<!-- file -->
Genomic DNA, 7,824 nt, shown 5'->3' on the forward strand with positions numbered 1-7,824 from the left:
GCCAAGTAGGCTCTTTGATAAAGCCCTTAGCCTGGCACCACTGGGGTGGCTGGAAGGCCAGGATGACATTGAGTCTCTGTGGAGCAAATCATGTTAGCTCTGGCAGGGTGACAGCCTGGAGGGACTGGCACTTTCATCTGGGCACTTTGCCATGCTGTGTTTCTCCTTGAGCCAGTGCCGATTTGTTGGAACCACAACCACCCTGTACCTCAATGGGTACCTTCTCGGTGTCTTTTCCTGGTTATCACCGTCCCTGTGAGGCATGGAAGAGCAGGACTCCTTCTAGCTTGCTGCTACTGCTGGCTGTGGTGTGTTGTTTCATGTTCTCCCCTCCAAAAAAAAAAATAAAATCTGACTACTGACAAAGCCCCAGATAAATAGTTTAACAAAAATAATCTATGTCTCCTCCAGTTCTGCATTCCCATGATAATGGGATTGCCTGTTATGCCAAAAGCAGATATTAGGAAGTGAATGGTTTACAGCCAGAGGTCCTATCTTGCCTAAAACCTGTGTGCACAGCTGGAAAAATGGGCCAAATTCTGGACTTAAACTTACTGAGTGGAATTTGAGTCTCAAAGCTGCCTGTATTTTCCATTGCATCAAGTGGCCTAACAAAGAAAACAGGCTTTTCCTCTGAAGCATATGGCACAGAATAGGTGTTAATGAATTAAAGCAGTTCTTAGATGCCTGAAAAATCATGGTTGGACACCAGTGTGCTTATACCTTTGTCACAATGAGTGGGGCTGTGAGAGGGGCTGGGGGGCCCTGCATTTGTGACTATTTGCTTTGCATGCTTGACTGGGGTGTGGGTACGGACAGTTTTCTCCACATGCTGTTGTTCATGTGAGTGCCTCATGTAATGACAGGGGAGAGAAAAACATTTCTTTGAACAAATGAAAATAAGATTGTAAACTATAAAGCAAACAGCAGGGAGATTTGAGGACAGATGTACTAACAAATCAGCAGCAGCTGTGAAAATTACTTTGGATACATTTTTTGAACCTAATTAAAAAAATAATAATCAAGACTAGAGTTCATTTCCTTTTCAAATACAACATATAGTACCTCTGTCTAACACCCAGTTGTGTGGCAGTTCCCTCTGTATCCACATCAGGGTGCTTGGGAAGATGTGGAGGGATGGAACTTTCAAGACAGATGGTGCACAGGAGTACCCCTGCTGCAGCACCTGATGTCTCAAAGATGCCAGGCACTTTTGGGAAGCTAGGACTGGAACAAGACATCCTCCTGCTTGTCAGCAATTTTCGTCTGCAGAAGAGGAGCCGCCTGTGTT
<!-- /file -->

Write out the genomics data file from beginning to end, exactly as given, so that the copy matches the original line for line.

Genomic DNA, 7,824 nt, shown 5'->3' on the forward strand with positions numbered 1-7,824 from the left:
GCCAAGTAGGCTCTTTGATAAAGCCCTTAGCCTGGCACCACTGGGGTGGCTGGAAGGCCAGGATGACATTGAGTCTCTGTGGAGCAAATCATGTTAGCTCTGGCAGGGTGACAGCCTGGAGGGACTGGCACTTTCATCTGGGCACTTTGCCATGCTGTGTTTCTCCTTGAGCCAGTGCCGATTTGTTGGAACCACAACCACCCTGTACCTCAATGGGTACCTTCTCGGTGTCTTTTCCTGGTTATCACCGTCCCTGTGAGGCATGGAAGAGCAGGACTCCTTCTAGCTTGCTGCTACTGCTGGCTGTGGTGTGTTGTTTCATGTTCTCCCCTCCAAAAAAAAAAATAAAATCTGACTACTGACAAAGCCCCAGATAAATAGTTTAACAAAAATAATCTATGTCTCCTCCAGTTCTGCATTCCCATGATAATGGGATTGCCTGTTATGCCAAAAGCAGATATTAGGAAGTGAATGGTTTACAGCCAGAGGTCCTATCTTGCCTAAAACCTGTGTGCACAGCTGGAAAAATGGGCCAAATTCTGGACTTAAACTTACTGAGTGGAATTTGAGTCTCAAAGCTGCCTGTATTTTCCATTGCATCAAGTGGCCTAACAAAGAAAACAGGCTTTTCCTCTGAAGCATATGGCACAGAATAGGTGTTAATGAATTAAAGCAGTTCTTAGATGCCTGAAAAATCATGGTTGGACACCAGTGTGCTTATACCTTTGTCACAATGAGTGGGGCTGTGAGAGGGGCTGGGGGGCCCTGCATTTGTGACTATTTGCTTTGCATGCTTGACTGGGGTGTGGGTACGGACAGTTTTCTCCACATGCTGTTGTTCATGTGAGTGCCTCATGTAATGACAGGGGAGAGAAAAACATTTCTTTGAACAAATGAAAATAAGATTGTAAACTATAAAGCAAACAGCAGGGAGATTTGAGGACAGATGTACTAACAAATCAGCAGCAGCTGTGAAAATTACTTTGGATACATTTTTTGAACCTAATTAAAAAAATAATAATCAAGACTAGAGTTCATTTCCTTTTCAAATACAACATATAGTACCTCTGTCTAACACCCAGTTGTGTGGCAGTTCCCTCTGTATCCACATCAGGGTGCTTGGGAAGATGTGGAGGGATGGAACTTTCAAGACAGATGGTGCACAGGAGTACCCCTGCTGCAGCACCTGATGTCTCAAAGATGCCAGGCACTTTTGGGAAGCTAGGACTGGAACAAGACATCCTCCTGCTTGTCAGCAATTTTCGTCTGCAGAAGAGGAGCCGCCTGTGTT